It’s been a few weeks since Underworld: Awakening was released, winning top spot at the box office with $25.4 million in sales. Now, the critics are weighing in – both on the story itself, and on the quality of its 3D cinematography.
Parallax Film Productions chatted with stereographer/DOP Kasimir Lehto a few months back about his work on high-profile stereoscopic projects including Underworld: Awakening, The Darkest Hour, and Apartment 1303 3D.
Here’s the exclusive interview from our archives:
On entering the third dimension
I got involved six years ago. I noticed all the marks in the air that this would be the next step in the history of cinema in terms of distribution and new kind of form. I foresaw that this is the new area where cinema is evolving. You have to take risk to accomplish something or go forward. I was keen to find new horizons in filmmaking – it was strong intuition so I just went for it.
It inspired me. It allowed me to forget everything I know about cinematography and filmmaking and try to and start to build again on top of a new principle – this new format that brings up creative possibilities and rethinking the cinematic language.
On funding stereoscopic films
We founded a company called Stereoscape to generate works for us in 3D. First we applied for money from different technology research centres, film funds for researching and test-driving 3D. We got quite a lot of money from Finland to research and develop this whole thing – we were government-financed.
On the road to 3D
When we started there wasn’t much knowledge and tricks and technology around so it took like a really long time to figure out. We did a lot of short films and a lot of demo content which we tried to figure out how to shoot 3D, how to place the cameras, how to edit, how to view which took enormous time for us because nobody was really doing it in the small budget level we were doing.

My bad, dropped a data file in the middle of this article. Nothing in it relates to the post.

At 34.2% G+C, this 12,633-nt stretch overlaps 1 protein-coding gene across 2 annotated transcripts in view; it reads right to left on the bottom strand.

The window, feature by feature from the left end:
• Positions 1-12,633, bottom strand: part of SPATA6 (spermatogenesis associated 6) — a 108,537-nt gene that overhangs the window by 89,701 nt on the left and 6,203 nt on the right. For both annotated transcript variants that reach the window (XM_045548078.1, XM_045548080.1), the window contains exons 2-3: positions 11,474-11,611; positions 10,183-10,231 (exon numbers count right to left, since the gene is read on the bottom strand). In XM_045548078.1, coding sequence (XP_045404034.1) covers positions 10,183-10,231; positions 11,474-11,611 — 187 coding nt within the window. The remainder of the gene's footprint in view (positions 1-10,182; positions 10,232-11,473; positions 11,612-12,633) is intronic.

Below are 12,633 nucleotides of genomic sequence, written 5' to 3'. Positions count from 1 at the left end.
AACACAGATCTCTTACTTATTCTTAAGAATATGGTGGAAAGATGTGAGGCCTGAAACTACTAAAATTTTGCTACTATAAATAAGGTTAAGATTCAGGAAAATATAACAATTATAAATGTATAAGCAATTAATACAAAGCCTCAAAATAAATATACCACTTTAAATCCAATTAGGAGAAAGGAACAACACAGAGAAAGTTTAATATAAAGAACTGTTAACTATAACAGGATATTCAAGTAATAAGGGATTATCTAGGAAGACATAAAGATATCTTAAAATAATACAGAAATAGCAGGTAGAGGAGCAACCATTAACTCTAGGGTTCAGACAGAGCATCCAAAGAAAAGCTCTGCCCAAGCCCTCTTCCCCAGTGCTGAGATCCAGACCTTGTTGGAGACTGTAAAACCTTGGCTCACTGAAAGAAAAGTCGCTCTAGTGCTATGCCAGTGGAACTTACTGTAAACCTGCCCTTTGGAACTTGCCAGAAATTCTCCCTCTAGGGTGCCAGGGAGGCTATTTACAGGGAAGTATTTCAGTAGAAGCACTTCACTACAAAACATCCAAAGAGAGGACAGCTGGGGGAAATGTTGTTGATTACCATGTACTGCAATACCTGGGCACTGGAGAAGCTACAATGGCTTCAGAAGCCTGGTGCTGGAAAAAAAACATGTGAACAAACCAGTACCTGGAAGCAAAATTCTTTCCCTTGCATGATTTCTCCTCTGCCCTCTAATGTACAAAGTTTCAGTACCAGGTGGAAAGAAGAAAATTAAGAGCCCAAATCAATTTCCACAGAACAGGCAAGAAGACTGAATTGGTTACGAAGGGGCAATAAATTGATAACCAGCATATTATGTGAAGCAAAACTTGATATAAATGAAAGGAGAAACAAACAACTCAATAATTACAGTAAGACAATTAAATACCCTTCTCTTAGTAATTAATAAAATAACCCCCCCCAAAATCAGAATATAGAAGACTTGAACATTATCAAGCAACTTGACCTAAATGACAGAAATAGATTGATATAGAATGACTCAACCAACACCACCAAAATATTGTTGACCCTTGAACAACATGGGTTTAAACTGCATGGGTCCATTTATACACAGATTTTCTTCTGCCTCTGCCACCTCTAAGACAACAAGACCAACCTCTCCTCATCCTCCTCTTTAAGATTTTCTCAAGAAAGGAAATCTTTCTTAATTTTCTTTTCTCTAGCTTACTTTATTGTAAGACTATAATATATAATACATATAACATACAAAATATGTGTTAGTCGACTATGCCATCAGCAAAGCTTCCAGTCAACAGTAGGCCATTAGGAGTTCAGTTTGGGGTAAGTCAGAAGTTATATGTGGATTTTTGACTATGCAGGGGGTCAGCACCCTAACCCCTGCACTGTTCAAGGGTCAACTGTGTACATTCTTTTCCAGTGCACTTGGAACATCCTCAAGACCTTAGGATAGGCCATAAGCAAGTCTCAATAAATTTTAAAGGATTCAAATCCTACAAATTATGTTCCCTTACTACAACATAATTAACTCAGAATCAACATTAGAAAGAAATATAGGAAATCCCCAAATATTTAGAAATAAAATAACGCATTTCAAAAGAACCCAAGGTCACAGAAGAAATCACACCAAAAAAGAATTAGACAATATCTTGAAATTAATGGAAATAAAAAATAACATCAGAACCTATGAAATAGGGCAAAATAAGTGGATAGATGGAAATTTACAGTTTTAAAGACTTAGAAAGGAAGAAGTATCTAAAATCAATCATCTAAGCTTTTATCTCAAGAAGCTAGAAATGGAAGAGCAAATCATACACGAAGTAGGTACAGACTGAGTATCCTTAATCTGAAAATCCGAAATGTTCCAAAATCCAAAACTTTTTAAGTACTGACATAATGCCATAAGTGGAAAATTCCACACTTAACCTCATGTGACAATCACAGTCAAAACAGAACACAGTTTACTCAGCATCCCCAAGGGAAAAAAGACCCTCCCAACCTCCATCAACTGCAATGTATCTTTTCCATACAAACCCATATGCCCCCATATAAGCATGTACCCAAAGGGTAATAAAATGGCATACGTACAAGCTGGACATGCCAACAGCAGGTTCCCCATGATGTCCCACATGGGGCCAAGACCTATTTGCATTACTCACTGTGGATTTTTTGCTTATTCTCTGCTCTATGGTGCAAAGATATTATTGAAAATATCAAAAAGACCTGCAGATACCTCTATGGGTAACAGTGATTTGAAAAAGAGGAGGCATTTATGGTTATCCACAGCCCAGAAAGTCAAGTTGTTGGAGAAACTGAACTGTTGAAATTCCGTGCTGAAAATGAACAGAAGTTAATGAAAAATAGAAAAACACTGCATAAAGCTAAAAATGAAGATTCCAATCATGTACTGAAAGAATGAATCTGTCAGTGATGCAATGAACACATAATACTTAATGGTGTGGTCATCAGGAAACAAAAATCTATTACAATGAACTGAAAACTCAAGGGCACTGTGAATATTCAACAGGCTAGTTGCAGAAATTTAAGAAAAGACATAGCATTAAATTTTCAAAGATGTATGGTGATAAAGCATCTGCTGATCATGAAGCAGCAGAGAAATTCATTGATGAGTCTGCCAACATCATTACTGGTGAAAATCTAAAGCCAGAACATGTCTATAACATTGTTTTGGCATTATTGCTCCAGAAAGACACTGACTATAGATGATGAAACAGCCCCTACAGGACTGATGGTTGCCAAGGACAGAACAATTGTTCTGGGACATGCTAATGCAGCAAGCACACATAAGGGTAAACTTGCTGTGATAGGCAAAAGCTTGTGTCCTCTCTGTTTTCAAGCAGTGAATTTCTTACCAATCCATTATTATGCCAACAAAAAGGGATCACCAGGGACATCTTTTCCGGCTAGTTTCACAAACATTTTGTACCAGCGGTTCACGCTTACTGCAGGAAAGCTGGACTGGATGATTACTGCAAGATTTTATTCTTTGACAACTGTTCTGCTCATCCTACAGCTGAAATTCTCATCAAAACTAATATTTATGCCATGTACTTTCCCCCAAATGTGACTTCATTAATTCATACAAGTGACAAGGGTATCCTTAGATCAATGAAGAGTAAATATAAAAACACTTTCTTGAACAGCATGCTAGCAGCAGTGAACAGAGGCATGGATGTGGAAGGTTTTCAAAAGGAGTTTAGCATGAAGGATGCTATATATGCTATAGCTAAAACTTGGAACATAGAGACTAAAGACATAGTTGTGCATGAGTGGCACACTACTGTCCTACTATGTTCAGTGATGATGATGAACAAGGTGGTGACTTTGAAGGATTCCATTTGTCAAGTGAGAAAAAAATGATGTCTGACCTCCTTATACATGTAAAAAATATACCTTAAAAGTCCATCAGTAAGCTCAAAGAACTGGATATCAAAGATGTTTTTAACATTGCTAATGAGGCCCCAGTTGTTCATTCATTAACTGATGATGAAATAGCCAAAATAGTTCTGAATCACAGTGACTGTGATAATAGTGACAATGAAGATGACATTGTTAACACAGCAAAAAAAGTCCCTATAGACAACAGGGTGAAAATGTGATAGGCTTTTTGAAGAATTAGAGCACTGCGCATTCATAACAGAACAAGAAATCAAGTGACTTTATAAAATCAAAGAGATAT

Figuring out everything was kind of a struggle but the was the fun of it, to kind of explore and learn new things, to figure it out and to have it working. Now everything has changed dramatically. Editing software is supporting 3D, there are a lot of different 3D cameras for different price ranges and budgets, there are production services, there is screening, there are 3D TVs.
On 3D’s universal appeal
3D gives the viewer more information. When the viewer receives more information that’s a richer experience and it engages you in a deeper level. My basic ideology is that drama is actually one of the best areas to work in 3D. You are observing the people and the action and the drama between them. When the 3D is added it gives the viewer a richer experience of the character, which makes it more real and more understandable.
I think that 3D is something between the cinema and the theatre. We all know that with the theatre the presentation of the characters is real so the whole context of the story or the subtext is stronger. In drama it’s about emotions and the story. 3D can deliver these characters and situation with a higher level of information like social signals, emotional signals – if all this can be delivered in a stronger level of information that’s always better.
The 2D/3D debate: it’s black and white